For those who play chess, there is a stratagem known as the poison pawn. Essentially, it’s the pawn that if captured can create a position problem for an opponent or even potential loss of higher value pieces. In the political world, the poison pawn would seem to be to hide a problem or possibly expose one. Here are a couple of possibilities in no particular order.
In watching the unfolding debacle for the Clintons known as Uranium One, it suddenly occurred to me that the Trump-Russian collusion story was really an adaptation of the poison pawn. What was supposed to be hidden? Since I come from a defense background, as bad as Uranium One is, it is infinitely less of a problem than the misuse of classified information by Hillary Clinton. Uranium One can be excused by foolishness or bad judgment. The misuse of classified information is a criminal matter without question. (The focus on Uranium one and even the now debunked Trump dossier appears to be a distraction from the much more serious issue of espionage.)
Let’s assume, on the other hand, that the poison pawn ties to Paul Manafort and is intended to buttress the Russian/Trump collusion story. Manafort worked for the Podesta organization and had ties to Russia. He subsequently became a temporary but significant figure in the Trump campaign. If the poison pawn was intended to expose Trump, then Manafort was used by the Podestas and the Clintons to damage the Trump presidency. (Once the poison pawn was in place, it was necessary to spring the trap – and Special Counsel Mueller has done just that. In an obviously timed political event, Mueller has apparently charged Manafort for some type of tax fraud. What this has to do with Russia is obscure at best but the media will have a field day avoiding the Clinton criminal scandals.)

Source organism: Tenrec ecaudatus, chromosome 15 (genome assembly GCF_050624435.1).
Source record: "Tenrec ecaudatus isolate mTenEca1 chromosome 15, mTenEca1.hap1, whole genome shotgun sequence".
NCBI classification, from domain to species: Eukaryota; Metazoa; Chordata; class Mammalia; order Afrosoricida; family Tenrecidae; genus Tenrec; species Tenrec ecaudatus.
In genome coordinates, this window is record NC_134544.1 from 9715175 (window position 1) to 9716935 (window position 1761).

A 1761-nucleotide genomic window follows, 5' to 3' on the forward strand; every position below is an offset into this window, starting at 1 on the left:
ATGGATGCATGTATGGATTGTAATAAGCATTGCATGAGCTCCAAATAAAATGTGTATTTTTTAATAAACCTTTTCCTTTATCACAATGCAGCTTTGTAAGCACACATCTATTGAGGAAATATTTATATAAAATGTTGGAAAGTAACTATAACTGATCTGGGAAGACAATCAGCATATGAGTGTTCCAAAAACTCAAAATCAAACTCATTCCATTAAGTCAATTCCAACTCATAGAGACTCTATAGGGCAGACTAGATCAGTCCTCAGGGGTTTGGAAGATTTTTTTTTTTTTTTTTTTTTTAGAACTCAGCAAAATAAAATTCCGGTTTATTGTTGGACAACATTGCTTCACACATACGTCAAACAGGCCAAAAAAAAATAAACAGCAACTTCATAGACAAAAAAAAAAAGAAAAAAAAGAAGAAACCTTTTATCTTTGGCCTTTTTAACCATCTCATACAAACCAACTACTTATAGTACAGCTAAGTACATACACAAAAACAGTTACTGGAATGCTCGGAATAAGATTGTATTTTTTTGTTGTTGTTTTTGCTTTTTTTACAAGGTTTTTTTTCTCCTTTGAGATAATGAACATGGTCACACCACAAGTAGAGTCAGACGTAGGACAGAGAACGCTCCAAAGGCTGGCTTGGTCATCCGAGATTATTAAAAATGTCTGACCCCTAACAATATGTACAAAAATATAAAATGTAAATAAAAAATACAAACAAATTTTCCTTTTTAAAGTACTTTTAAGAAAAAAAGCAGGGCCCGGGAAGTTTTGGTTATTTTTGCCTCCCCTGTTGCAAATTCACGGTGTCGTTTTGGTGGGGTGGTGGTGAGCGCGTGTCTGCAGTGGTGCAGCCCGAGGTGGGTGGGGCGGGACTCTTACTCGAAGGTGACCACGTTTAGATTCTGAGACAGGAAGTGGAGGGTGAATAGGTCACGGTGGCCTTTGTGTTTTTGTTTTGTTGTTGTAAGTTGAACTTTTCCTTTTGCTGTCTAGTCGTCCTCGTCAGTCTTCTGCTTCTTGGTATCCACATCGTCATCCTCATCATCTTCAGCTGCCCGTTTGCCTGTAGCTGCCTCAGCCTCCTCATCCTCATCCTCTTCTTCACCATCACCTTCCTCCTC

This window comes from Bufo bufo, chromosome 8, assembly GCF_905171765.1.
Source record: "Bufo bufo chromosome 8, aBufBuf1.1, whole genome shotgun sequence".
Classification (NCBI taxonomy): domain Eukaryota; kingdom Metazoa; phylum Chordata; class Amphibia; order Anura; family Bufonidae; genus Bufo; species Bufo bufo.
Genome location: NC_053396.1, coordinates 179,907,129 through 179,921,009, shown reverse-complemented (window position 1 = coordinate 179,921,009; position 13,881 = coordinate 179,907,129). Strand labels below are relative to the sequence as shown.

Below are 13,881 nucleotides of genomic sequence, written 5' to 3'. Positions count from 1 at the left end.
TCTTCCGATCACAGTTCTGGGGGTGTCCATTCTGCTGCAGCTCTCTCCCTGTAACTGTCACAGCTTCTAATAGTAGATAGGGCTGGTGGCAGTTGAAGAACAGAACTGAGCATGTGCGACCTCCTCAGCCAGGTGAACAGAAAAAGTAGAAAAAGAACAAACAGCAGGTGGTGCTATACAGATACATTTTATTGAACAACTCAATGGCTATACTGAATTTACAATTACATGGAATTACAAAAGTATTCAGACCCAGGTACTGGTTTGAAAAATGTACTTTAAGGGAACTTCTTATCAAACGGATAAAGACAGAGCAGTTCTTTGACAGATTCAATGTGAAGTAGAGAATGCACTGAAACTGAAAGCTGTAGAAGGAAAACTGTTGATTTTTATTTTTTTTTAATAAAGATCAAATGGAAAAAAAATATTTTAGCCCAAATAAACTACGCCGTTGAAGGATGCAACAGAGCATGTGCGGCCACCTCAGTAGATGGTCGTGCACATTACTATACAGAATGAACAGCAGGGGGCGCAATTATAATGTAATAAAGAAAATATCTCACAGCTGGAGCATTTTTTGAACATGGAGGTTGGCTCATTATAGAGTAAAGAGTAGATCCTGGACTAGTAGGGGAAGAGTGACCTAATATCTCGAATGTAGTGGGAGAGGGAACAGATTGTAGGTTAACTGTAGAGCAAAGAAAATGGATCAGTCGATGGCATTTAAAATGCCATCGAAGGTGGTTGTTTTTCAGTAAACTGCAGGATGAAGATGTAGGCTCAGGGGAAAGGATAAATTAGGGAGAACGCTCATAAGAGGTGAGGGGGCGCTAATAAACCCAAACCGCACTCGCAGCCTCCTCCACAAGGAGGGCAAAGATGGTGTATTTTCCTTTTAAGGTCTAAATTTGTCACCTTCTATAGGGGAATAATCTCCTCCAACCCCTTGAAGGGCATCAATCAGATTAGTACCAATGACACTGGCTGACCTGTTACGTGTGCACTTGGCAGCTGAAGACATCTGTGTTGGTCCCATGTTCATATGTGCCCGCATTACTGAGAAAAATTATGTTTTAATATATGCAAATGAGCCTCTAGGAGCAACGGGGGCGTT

The problem with the poison pawn is that it is always risky and can backfire. In chess, the risk can be assessed up to a point by looking ahead at the possible combinations of opponent response. In politics, the risks can be much greater because there are unanticipated events and secondary disclosure that can create a massive backfire. Obviously, if the stratagem works then success was worth the risk. If it doesn’t work, then the boomerang effect can be fierce and unrelenting.
The Clintons and many Democrat leaders tried for nearly a year to entrap Trump and now it appears they have entrapped themselves – and they are desperate. Notably, some on the left are already jumping ship because they see the danger. It will be interesting to see if any of this actually results in imprisonment. I don’t hold my breath because the swamp in the District of Columbia is guarded by a bunch of crocodiles and hyenas. However, the preservation of the rule of law is well worth the damage that might be created to some careers.